Tin Man, by Sarah Winman, is a novel that follows the friendship of two young boys, Ellis and Michael, which develops as they grow up. The story moves between time frames and points of view, covering the boys’ childhoods and Ellis’ marriage to Annie, the time between, and the time after. It explores the complex nature of love, loneliness, longing, compassion and forgiveness.
Tin Man is a book that focuses heavily on the characters and setting and less so on plot. Sarah Winman does this well, and each character is interesting and multilayered. They demonstrate the brutality and magnificence of love and loss in an honest and realistic manner.
There are some absolutely stunning lines in this book. I was blown away at the beginning when Ellis is introduced; the descriptions are gorgeous, and there are many others throughout the book that caused me to stop so as to truly absorb them.
However, overall I did not gel with this book and the main reason for this is that I found the general writing style complicated, and at times it lost and confused me. This is definitely a personal opinion; I know that a lot of people are bowled-over by how well-written this book is. But I love stories that twist between different points of view and time frames, and I found this one just too jumpy and stark. The first half of the book was particularly difficult to get through; at the midpoint, the writing style changes dramatically and flowed better, increasing my interest in the story, but I still wasn’t completely captured by it.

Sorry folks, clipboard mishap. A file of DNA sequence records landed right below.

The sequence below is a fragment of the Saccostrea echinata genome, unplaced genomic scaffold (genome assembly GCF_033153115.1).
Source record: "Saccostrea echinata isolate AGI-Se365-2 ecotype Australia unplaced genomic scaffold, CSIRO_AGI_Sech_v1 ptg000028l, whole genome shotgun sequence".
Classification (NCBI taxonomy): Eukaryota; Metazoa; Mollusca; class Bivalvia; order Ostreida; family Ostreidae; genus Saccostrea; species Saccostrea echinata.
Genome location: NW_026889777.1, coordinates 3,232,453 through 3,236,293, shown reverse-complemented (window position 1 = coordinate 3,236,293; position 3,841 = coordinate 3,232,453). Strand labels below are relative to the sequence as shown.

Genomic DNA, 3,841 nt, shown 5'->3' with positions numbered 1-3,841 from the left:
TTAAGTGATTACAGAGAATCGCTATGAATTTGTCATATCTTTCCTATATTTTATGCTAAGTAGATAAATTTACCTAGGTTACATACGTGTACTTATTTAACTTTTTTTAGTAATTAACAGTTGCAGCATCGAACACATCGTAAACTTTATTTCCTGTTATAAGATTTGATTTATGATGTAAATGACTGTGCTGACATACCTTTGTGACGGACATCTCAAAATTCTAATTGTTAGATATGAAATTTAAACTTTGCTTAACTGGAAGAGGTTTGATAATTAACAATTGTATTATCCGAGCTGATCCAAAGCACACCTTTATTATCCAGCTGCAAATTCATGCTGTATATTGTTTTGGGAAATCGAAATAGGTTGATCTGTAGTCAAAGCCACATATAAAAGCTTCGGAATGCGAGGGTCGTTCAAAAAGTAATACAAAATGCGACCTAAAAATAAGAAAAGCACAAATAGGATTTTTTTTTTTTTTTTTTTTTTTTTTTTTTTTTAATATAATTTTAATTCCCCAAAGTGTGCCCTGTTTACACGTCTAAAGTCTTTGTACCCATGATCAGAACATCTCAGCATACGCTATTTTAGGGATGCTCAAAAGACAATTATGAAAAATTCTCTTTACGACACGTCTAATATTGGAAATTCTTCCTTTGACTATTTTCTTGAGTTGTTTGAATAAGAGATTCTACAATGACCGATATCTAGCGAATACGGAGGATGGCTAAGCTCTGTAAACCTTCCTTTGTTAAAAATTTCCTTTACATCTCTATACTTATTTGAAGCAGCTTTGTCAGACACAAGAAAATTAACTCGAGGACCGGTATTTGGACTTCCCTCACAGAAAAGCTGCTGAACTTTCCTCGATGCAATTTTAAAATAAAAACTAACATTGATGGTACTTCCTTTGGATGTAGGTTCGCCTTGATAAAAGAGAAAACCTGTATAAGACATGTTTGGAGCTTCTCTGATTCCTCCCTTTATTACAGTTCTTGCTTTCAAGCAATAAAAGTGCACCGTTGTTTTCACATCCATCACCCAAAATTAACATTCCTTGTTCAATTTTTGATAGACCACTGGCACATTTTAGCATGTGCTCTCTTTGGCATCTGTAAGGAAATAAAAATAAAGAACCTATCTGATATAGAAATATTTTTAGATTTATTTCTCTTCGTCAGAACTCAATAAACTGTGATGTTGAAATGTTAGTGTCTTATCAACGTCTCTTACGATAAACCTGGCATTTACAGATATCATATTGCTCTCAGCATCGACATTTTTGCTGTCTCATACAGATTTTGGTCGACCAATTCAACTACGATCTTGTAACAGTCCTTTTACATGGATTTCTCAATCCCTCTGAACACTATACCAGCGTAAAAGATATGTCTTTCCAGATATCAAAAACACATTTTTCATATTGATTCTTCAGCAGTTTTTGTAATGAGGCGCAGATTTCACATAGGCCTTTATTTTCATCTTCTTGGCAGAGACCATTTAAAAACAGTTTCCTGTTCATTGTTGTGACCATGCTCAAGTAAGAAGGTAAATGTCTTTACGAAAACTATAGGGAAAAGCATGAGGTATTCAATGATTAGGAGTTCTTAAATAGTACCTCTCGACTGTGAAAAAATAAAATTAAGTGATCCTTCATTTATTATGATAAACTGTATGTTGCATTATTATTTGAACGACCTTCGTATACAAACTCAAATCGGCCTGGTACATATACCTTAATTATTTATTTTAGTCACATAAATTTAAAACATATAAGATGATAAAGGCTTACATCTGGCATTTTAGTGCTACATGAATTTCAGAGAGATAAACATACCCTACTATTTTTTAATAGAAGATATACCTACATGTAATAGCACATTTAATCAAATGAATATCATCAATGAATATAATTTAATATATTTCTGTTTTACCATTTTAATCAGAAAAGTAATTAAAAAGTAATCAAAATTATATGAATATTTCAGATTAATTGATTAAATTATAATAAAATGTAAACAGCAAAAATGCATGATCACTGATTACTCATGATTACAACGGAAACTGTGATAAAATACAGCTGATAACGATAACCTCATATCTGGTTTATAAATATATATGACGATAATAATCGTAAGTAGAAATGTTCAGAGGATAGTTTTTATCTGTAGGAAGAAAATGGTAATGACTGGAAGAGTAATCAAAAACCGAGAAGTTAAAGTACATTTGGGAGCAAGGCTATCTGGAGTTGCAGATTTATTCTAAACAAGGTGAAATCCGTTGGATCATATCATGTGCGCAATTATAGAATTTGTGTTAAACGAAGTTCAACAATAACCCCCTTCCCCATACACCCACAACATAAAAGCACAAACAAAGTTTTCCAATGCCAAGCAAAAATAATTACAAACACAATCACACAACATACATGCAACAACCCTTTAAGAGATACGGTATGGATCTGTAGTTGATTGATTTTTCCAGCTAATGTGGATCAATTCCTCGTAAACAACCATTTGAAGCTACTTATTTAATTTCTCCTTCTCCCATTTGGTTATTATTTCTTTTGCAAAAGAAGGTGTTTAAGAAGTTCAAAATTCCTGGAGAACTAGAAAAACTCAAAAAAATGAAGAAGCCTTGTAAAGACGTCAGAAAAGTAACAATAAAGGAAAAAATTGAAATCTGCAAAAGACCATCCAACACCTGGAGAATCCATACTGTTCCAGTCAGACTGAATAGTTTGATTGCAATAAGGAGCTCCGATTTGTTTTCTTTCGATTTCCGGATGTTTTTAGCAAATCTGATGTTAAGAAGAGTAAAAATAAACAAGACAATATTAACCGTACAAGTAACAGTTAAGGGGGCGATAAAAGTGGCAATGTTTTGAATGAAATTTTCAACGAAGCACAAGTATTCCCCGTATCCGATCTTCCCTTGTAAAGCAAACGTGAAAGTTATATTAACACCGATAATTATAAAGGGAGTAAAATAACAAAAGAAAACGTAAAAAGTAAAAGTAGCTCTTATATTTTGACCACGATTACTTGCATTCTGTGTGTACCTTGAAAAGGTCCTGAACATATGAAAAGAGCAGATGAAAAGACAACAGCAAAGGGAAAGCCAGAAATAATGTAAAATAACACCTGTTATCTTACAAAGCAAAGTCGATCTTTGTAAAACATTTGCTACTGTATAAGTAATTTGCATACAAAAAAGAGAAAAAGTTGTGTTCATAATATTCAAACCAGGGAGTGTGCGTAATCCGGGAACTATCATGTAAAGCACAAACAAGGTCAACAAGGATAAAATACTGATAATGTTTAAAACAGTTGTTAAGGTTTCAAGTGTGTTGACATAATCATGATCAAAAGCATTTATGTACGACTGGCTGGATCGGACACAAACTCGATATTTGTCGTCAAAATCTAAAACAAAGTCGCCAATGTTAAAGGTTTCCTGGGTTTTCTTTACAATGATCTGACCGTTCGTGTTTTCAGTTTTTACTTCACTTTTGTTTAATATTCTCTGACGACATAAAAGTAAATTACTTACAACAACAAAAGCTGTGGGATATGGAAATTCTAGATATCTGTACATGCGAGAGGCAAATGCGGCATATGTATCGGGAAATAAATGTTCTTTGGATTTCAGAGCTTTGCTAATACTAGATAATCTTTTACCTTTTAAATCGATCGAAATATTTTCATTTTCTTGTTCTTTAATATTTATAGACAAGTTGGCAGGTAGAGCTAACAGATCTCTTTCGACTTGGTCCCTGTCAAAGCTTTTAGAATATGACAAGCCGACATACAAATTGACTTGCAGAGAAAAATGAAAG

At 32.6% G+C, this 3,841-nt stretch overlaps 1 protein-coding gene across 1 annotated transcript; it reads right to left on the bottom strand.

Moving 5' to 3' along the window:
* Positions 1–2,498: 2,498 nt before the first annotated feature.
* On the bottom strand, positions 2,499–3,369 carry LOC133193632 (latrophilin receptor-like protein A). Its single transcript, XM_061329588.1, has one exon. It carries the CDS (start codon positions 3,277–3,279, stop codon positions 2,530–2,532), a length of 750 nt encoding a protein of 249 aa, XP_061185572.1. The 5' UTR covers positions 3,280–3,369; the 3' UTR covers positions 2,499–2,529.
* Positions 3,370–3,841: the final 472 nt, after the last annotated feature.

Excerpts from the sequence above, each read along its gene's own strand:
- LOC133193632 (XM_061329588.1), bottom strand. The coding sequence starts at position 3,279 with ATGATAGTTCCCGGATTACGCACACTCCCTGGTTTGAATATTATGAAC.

I loved Sarah’s first book, When God Was a Rabbit, so I was looking forward to this one after hearing so many good reviews. Unfortunately, it just didn’t live up to expectations for me. I am, however, keen to get to her other book, A Year of Marvellous Ways, which has been on my bookshelf for far too long! Although I did not completely enjoy this book, I definitely still recommend it. There is some beautiful writing and the images created are wonderful. Perhaps I just wasn’t in the right mindset for this one at the time.
I gave it 3 out of 5 stars.